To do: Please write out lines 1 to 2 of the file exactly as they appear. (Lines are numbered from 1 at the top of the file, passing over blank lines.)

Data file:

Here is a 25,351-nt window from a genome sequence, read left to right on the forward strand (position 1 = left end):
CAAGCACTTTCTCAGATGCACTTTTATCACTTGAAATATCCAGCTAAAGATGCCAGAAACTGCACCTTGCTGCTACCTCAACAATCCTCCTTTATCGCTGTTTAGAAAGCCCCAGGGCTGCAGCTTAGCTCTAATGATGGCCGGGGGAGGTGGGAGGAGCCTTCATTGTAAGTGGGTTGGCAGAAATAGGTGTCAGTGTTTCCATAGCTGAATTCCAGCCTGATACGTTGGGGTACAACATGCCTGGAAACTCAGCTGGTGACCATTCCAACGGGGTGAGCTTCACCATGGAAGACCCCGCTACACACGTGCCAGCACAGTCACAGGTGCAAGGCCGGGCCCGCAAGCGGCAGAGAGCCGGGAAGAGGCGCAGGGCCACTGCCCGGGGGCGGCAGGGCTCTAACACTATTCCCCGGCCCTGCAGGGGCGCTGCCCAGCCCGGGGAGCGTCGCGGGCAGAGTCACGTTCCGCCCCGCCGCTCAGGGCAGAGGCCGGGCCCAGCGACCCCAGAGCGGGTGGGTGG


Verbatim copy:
Here is a 25,351-nt window from a genome sequence, read left to right on the forward strand (position 1 = left end):
CAAGCACTTTCTCAGATGCACTTTTATCACTTGAAATATCCAGCTAAAGATGCCAGAAACTGCACCTTGCTGCTACCTCAACAATCCTCCTTTATCGCTGTTTAGAAAGCCCCAGGGCTGCAGCTTAGCTCTAATGATGGCCGGGGGAGGTGGGAGGAGCCTTCATTGTAAGTGGGTTGGCAGAAATAGGTGTCAGTGTTTCCATAGCTGAATTCCAGCCTGATACGTTGGGGTACAACATGCCTGGAAACTCAGCTGGTGACCATTCCAACGGGGTGAGCTTCACCATGGAAGACCCCGCTACACACGTGCCAGCACAGTCACAGGTGCAAGGCCGGGCCCGCAAGCGGCAGAGAGCCGGGAAGAGGCGCAGGGCCACTGCCCGGGGGCGGCAGGGCTCTAACACTATTCCCCGGCCCTGCAGGGGCGCTGCCCAGCCCGGGGAGCGTCGCGGGCAGAGTCACGTTCCGCCCCGCCGCTCAGGGCAGAGGCCGGGCCCAGCGACCCCAGAGCGGGTGGGTGG